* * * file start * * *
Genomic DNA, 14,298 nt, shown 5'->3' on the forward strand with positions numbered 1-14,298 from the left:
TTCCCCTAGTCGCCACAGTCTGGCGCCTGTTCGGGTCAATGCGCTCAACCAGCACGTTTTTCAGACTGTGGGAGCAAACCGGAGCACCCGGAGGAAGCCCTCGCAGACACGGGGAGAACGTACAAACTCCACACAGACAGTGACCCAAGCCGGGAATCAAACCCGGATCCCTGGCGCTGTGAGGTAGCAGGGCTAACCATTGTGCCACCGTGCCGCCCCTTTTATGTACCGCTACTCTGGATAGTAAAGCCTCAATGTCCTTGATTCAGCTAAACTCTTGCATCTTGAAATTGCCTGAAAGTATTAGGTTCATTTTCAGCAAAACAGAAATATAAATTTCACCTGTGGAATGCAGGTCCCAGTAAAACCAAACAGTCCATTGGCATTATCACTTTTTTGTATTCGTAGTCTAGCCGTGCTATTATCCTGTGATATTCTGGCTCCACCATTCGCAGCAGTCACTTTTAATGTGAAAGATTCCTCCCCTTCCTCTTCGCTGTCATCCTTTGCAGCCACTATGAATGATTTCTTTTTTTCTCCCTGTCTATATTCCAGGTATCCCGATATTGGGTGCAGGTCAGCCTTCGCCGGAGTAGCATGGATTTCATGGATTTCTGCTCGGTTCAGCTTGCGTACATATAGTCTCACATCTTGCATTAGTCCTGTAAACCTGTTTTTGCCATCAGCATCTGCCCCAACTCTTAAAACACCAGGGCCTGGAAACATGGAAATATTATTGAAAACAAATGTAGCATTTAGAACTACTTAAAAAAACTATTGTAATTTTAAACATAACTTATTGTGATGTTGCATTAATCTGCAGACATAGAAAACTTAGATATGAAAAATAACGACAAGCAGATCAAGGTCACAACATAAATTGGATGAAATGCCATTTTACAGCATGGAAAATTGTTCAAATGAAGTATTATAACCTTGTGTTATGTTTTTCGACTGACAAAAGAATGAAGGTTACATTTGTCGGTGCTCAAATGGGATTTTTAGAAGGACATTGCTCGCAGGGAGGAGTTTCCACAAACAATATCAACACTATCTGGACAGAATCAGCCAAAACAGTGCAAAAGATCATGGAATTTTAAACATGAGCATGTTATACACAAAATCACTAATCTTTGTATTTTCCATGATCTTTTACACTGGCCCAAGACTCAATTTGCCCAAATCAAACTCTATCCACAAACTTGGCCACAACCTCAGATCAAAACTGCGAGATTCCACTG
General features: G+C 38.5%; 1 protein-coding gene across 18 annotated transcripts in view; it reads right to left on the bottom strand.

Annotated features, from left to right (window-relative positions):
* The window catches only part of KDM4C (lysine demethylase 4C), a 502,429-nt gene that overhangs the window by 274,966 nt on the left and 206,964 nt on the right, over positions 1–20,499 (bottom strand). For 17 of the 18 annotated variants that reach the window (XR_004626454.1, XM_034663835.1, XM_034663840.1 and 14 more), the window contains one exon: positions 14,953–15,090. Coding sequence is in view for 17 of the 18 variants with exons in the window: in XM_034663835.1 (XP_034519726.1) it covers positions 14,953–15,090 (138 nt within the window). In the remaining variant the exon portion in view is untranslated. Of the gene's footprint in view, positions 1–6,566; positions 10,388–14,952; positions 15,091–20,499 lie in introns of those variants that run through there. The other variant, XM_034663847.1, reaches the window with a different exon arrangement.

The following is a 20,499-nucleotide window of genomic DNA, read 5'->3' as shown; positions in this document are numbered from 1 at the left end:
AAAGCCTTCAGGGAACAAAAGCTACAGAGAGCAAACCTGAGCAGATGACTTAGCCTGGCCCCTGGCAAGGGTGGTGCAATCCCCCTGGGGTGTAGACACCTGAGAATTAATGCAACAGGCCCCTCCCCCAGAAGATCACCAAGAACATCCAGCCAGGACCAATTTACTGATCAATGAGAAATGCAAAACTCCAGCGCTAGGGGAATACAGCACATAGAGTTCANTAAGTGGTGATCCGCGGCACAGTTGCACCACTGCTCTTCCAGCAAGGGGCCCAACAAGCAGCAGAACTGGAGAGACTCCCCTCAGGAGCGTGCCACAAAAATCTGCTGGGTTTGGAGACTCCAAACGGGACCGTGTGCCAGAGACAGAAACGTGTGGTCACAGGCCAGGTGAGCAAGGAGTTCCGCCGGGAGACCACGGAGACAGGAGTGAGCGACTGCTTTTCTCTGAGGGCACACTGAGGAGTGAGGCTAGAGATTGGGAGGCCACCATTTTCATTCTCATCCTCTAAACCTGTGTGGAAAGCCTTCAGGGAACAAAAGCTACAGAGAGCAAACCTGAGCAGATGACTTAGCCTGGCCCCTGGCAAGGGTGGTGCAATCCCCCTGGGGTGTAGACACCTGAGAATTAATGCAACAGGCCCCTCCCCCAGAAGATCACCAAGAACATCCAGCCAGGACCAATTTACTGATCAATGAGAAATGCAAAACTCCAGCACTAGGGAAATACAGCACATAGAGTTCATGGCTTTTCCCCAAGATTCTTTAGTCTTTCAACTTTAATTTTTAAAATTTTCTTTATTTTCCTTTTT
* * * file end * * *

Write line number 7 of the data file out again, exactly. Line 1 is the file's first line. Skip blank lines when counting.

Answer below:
AAAGCCTTCAGGGAACAAAAGCTACAGAGAGCAAACCTGAGCAGATGACTTAGCCTGGCCCCTGGCAAGGGTGGTGCAATCCCCCTGGGGTGTAGACACCTGAGAATTAATGCAACAGGCCCCTCCCCCAGAAGATCACCAAGAACATCCAGCCAGGACCAATTTACTGATCAATGAGAAATGCAAAACTCCAGCGCTAGGGGAATACAGCACATAGAGTTCANTAAGTGGTGATCCGCGGCACAGTTGCACCACTGCTCTTCCAGCAAGGGGCCCAACAAGCAGCAGAACTGGAGAGACTCCCCTCAGGAGCGTGCCACAAAAATCTGCTGGGTTTGGAGACTCCAAACGGGACCGTGTGCCAGAGACAGAAACGTGTGGTCACAGGCCAGGTGAGCAAGGAGTTCCGCCGGGAGACCACGGAGACAGGAGTGAGCGACTGCTTTTCTCTGAGGGCACACTGAGGAGTGAGGCTAGAGATTGGGAGGCCACCATTTTCATTCTCATCCTCTAAACCTGTGTGGAAAGCCTTCAGGGAACAAAAGCTACAGAGAGCAAACCTGAGCAGATGACTTAGCCTGGCCCCTGGCAAGGGTGGTGCAATCCCCCTGGGGTGTAGACACCTGAGAATTAATGCAACAGGCCCCTCCCCCAGAAGATCACCAAGAACATCCAGCCAGGACCAATTTACTGATCAATGAGAAATGCAAAACTCCAGCACTAGGGAAATACAGCACATAGAGTTCATGGCTTTTCCCCAAGATTCTTTAGTCTTTCAACTTTAATTTTTAAAATTTTCTTTATTTTCCTTTTT